Monday, July 27, 2009

Google Books stickers

Google giveaway Google Books stickers here:

Sunday, July 26, 2009

How to: Update Windows driver from command line

  • Download DevCon from here
  • Create list of drivers on your machine: devcon drivernodes * > drivers.txt
  • Find driver you want to update in the list, e.g. SoundMAX Integrated Digital Audio
  • You may check that you've selected the proper driver running
    devcon status "PCI\VEN_8086&DEV_24D5&SUBSYS_80F31043&REV_02" Please note that you should include driver ID in "quotation marks" and use part of string up to REV_02 (revision part).
  • run devcom updateNI using following parameters:
      Use name of inf file from Inf file is ...
      Use driver ID from line in the end of that section, but only up to and including" "Revision" part, e.g. PCI\VEN_8086&DEV_24D5&SUBSYS_80F31043&REV_02\3&267A616A&0&EA
  • Command line would be something like:
    devcon update "c:\windows\inf\oem0.inf" "PCI\VEN_8086&DEV_24D5&SUBSYS_80F31043&REV_02"

  • Monday, July 20, 2009

    TBB Performance

    My colleague who is working on optimization of quantitative calculations and plays around with Intel's thread building blocks (TBB) shared with me interesting performance results.

    Let's say you trying to do a simple math operation, e.g. sum numbers in arrays A and B into correspondent cells of array S.
    The intuitive guess would be that this is exactly type of operation that would benefit form running it in parallel on few threads/processors. Well, it's not and here are results (test was executed on two Intel's core Dell laptop):

    As you may see - running it using a straight loop is around four times faster than running it using TBB (selecting manual splitting of 1000 pieces) and around eight times faster (almost order of magnitude!) than running it using TBB and letting it employ automatic splitting heuristic.

    Our guess is that processor is perfectly fine-tuned for such types of task (locality of reference, L2 cache, optimistic pre-fetching of commands from pipe etc). If you employ few processors you introduce "coordination overhead" and pay performance price for it.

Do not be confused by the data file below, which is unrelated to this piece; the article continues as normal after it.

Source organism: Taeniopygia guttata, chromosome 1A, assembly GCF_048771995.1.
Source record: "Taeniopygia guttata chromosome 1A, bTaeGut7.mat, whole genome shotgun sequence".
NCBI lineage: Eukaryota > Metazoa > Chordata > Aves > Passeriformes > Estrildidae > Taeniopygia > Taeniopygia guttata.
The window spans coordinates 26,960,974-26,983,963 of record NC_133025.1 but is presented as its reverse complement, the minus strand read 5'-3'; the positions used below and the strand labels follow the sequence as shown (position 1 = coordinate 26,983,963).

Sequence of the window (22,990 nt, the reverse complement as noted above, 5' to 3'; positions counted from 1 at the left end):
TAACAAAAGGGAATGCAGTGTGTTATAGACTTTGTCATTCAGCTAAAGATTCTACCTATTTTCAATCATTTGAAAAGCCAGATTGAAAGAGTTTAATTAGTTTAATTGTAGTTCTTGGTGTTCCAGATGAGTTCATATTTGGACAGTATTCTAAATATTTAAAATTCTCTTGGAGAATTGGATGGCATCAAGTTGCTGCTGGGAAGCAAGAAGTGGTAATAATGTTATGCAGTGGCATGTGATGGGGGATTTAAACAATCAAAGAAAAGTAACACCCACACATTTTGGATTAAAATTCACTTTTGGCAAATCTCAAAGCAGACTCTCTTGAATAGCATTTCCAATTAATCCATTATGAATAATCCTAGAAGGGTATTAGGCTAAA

It seems that TBB would provide performance benefits for tasks of a certain complexity balance - more complicated than described here, but still not "too complicate" so that coordination overhead is not too high...

    Here is the code if you want to check it out.

    Calling a member function for all STL map values (in a single line of code)

    int newSize = 50;
    typedef std::map<int, vector<double>> MyMap;

    // call vector.resize(newSize) for all values (pair->second) of STL map
    for_each(m_map.begin(), m_map.end(),
            tr1::bind(&MyMap::value_type::second, tr1::placeholders::_1),

    Thursday, July 16, 2009

    Sociological poll's results are clustered

    Occasionally I watch some TV news programs that do polling on various political and social issues. First of all - the fact of existence of such polls is curious by itself, since it depicts how many simple minded peoples there is out there happily paying for the phone calls to poll numbers just to express their opinion. In my view all those polls are nothing more that side revenue generation options for TV/phone corps and specifically designed for it.

    Anyway I've noted an interesting fact - those results have some clustering patterns - both in time and quantitative space and let me explain what I mean.
    Quantitatively - results are always clustered around the following ratios:
    2/3: 1/2
    1/2: 1/2

    I didn't done a massive statistic on it, but it's my observation. Isn't that curious?

    Now regarding "time clustering" - if poll results would be very biased, i.e. huge majority in favor of a certain option (like 98:2 or 90:10) - then usually during the very first seconds (something like 30 - 40 sec's) of the poll - the minority option would be the leading one! It's seems like people supporting an option which is really not favorable in view of the majority are reacting much more actively than the average citizen.

    My lecture on distributed computing

    Here is my lecture on distributed computing which I presented recently to my colleagues.
    (Some of the slides were taken from open materials that I've googled out.)
    I think that Distributed Computing/Grid/Clouds and related technologies are going to be in the center of next technological boom/bubble cycle.
    This is both because technology seems to be cheap and mature enough to crop the fruits and since it would be employed by Energy Grid / EnergyNET..